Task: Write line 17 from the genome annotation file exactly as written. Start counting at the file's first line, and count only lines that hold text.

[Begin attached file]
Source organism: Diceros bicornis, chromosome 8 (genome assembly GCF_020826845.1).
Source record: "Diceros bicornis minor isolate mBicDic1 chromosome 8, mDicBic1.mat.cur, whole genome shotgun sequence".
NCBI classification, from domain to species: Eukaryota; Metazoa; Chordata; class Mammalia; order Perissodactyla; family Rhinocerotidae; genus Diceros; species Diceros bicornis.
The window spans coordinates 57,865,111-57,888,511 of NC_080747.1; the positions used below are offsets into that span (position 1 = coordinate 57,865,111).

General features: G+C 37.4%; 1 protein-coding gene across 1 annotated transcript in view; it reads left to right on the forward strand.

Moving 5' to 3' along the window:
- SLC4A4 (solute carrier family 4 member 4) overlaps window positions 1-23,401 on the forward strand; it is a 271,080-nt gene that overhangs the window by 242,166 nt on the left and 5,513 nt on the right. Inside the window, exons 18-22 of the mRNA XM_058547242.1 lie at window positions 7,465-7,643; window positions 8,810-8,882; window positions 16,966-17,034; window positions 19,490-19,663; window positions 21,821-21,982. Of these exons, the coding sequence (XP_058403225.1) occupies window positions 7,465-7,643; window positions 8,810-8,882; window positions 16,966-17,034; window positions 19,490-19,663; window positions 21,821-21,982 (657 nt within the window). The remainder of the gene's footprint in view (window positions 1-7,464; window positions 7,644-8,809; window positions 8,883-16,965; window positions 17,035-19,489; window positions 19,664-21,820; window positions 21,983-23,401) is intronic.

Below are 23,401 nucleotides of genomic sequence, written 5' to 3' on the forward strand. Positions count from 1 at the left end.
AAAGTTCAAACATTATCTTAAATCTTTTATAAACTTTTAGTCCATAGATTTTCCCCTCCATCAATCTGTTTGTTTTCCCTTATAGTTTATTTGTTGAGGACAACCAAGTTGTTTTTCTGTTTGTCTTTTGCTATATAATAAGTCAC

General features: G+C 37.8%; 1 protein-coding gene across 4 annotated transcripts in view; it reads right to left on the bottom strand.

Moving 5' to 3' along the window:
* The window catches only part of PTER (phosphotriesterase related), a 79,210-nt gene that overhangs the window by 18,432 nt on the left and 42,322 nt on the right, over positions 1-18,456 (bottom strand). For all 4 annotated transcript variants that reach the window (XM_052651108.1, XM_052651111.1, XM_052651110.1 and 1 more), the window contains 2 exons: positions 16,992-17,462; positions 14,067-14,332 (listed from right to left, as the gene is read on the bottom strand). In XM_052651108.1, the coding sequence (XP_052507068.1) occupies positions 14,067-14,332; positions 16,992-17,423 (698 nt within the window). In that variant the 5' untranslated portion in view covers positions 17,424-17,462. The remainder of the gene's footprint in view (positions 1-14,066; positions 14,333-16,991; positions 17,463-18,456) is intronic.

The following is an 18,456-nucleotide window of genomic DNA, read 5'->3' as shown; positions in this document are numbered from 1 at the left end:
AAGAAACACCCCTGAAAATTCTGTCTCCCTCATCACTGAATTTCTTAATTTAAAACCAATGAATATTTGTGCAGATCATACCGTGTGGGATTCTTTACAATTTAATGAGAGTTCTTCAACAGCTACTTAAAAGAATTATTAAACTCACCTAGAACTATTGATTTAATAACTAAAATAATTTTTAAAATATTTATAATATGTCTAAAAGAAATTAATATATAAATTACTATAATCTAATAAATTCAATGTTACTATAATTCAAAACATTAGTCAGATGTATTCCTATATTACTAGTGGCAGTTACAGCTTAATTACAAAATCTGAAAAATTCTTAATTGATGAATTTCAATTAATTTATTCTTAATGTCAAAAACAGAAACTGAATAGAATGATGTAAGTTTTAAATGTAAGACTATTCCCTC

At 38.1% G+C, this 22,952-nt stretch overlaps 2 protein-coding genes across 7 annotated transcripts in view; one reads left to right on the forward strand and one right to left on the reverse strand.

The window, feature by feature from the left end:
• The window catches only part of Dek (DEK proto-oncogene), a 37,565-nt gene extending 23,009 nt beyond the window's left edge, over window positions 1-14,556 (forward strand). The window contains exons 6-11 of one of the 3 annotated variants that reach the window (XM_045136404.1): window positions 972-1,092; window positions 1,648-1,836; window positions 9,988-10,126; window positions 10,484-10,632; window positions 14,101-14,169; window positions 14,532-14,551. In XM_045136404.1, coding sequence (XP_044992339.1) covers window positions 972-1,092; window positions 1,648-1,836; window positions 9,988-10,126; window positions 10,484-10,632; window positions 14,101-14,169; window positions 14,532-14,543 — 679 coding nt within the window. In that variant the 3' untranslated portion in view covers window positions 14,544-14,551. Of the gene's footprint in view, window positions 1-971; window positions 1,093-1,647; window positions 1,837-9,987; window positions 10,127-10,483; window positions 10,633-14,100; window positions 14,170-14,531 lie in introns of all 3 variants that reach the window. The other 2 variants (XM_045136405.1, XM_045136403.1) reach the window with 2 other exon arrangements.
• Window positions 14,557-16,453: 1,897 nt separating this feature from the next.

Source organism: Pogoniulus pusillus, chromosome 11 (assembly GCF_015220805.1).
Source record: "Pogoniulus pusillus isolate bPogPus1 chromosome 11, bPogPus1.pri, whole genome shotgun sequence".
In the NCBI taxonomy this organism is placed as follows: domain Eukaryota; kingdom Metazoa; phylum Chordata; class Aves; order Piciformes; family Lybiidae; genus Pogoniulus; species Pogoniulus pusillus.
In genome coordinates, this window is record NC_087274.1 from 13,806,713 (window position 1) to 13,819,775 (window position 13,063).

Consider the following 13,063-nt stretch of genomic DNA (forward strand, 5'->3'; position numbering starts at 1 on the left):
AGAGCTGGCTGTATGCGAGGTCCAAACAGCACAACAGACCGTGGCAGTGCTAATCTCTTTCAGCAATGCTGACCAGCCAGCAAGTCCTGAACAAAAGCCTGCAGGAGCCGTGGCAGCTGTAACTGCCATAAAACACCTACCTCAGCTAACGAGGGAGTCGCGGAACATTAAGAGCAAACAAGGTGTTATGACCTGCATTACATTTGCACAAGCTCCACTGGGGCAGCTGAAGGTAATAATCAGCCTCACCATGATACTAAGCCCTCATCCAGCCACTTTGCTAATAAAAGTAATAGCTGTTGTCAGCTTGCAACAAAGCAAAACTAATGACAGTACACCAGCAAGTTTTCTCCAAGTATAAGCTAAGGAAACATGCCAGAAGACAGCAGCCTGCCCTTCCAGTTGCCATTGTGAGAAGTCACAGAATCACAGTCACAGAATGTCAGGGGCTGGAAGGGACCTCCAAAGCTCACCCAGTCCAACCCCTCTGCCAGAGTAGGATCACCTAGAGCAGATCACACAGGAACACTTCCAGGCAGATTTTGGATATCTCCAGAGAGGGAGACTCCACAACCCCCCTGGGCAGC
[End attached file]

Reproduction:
• The window catches only part of Dek (DEK proto-oncogene), a 37,565-nt gene extending 23,009 nt beyond the window's left edge, over window positions 1-14,556 (forward strand). The window contains exons 6-11 of one of the 3 annotated variants that reach the window (XM_045136404.1): window positions 972-1,092; window positions 1,648-1,836; window positions 9,988-10,126; window positions 10,484-10,632; window positions 14,101-14,169; window positions 14,532-14,551. In XM_045136404.1, coding sequence (XP_044992339.1) covers window positions 972-1,092; window positions 1,648-1,836; window positions 9,988-10,126; window positions 10,484-10,632; window positions 14,101-14,169; window positions 14,532-14,543 — 679 coding nt within the window. In that variant the 3' untranslated portion in view covers window positions 14,544-14,551. Of the gene's footprint in view, window positions 1-971; window positions 1,093-1,647; window positions 1,837-9,987; window positions 10,127-10,483; window positions 10,633-14,100; window positions 14,170-14,531 lie in introns of all 3 variants that reach the window. The other 2 variants (XM_045136405.1, XM_045136403.1) reach the window with 2 other exon arrangements.